Cultural Diversity in the Environmental Movement
A few months ago I gave a talk entitled Earth, Water, Wind, and Fire ~ The Missing Thread in the Environmental Movement, the thread itself being that of spirituality. The question I was (and am still) holding was this: if we could come to understand the spiritual and sacred dimensions of this astonishing planet, would we behave differently? I offered spiritual giants in the environmental movement such as Henry David Thoreau, John Muir, and Aldo Leopold, and am suggesting strongly that we would behave differently.
More recently, I participated in a tele-conference sponsored by Orion Magazine, Bringing Cultural Diversity to the Environmental Movement. Then, just several days ago, I read a blog post by a colleague, Courtney Martin, who serves on the board of The Center for Courage and Renewal, Nine Learnings on Privilege and Diversity. (Whew! I think I have broken my own record for the number of links loaded onto the front end of a post.)
So today I want to offer an additional dimension to “the missing thread”, and maybe begin a conversation about the spiritual cost to what many feel is a homogenous movement, as well as the political, policy, and activist cost. Finally, I want to add a dimension to an earlier post on this website concerning human privilege and entitlement.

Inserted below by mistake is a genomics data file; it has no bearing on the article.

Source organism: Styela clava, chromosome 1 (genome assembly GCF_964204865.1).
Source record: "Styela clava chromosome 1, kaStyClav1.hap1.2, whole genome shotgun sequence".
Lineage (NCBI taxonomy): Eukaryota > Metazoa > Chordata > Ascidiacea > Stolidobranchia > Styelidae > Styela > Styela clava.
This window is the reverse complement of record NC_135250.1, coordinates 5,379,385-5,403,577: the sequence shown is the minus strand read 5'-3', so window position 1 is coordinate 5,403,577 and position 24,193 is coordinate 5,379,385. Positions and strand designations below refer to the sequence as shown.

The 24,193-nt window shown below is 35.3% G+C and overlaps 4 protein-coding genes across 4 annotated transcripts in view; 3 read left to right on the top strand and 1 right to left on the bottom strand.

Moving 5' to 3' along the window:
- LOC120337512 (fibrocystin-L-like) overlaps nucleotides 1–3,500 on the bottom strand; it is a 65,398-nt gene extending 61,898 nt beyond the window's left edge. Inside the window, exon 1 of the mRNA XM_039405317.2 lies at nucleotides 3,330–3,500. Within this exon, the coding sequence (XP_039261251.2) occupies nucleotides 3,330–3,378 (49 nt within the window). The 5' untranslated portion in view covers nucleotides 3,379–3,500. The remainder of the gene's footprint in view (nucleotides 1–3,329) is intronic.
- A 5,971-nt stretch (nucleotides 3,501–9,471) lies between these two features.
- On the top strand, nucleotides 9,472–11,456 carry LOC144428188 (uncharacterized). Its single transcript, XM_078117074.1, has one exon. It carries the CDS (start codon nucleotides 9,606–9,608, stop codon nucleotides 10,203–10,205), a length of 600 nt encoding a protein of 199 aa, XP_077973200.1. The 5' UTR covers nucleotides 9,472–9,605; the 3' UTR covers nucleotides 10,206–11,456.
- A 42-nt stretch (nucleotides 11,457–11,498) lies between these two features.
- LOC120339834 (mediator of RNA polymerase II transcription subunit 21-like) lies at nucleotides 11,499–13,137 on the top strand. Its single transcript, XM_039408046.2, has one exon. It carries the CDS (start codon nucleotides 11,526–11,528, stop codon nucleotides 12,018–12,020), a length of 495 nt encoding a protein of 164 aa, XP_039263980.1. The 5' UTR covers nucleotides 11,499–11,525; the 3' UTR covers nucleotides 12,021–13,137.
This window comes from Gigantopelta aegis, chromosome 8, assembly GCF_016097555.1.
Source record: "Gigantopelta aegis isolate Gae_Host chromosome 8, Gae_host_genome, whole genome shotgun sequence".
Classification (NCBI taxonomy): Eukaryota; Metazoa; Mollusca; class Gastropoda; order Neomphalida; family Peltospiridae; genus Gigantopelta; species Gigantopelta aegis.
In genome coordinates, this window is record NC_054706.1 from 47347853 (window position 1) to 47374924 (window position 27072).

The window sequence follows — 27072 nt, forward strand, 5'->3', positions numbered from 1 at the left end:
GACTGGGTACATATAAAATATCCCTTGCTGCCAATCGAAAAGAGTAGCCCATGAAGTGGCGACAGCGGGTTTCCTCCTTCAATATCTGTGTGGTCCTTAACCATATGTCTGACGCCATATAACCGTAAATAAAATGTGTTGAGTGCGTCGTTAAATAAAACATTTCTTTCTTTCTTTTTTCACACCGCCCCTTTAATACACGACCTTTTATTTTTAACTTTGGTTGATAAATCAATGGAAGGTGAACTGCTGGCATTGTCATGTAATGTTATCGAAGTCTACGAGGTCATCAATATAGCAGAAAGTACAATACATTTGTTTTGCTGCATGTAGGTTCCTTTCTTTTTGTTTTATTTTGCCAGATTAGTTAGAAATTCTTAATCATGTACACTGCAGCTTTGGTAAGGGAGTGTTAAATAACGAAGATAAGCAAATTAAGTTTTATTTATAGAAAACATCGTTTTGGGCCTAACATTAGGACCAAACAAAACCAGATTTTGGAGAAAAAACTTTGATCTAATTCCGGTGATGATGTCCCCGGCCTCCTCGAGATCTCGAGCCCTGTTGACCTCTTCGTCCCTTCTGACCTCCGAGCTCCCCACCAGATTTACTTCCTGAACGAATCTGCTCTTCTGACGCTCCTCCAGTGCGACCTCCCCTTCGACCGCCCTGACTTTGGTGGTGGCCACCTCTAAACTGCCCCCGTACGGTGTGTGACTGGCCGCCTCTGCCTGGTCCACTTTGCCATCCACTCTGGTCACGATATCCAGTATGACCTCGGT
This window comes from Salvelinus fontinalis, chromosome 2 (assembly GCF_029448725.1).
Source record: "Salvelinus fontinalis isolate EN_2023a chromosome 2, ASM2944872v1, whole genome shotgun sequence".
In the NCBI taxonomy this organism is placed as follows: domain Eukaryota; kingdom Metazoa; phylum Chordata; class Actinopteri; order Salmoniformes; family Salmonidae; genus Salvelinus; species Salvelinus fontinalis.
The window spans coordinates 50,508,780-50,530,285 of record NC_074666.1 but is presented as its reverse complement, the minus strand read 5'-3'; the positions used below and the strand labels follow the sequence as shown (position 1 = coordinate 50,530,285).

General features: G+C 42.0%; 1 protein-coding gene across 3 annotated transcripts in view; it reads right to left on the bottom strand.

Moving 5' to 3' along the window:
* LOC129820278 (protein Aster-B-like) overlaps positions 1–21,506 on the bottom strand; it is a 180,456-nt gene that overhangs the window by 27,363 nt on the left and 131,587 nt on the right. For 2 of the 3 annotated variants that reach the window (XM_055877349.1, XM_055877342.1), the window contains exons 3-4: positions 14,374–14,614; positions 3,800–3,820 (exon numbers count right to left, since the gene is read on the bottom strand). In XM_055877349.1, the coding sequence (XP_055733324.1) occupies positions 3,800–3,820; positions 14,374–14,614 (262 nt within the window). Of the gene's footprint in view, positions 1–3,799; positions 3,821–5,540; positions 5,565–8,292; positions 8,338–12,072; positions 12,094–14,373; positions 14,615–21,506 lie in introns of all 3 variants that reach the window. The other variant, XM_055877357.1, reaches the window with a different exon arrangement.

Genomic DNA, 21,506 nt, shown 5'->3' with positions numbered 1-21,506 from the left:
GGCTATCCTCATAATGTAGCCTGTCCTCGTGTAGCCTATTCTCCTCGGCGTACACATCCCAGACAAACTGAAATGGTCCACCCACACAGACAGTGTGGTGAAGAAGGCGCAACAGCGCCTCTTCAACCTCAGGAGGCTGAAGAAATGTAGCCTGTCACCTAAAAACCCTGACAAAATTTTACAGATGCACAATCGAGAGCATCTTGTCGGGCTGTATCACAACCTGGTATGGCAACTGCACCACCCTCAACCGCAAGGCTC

In the Orion Magazine tele-conference, Marcelo Bonta, director of the Center for Diversity and the Environment, and a conservation biologist, speaks to the efforts of others in the movement to silence his voice, dismiss his education and experience, and his having to deal in general with racist comments and ignorance around people of color as they engage the environmental movement. He speaks of his own isolation in the work, and identifies the root cause of the movement itself as “the homogenous environmental culture.” Without diversity of leadership and opportunity, the work won’t be sustainable. “Linking the environmental movement to equity, diversity, and inclusion,” he challenges, “leads to creative solutions to environmental problems.”
As I listened to Marcelo on the conference call, I am chagrinned to confess that it’s not occurred to me until now that the environmental movement could suffer just as any other organized movement from the effects of white power and privilege. I don’t know why I was surprised, but I was. One of Courtney Martin’s “nine learnings” and one that attracts me personally, is the charge to shut up and listen.
If you have power and privilege, of whatever kind, sometimes the most important thing you can do is stop talking and start listening. Privileged people are used to taking up space, being heard, contributing their stories and opinions. Don’t silence yourself, but consider the gift that your silence can be if offered in a spirit of true self-awareness and re-balancing.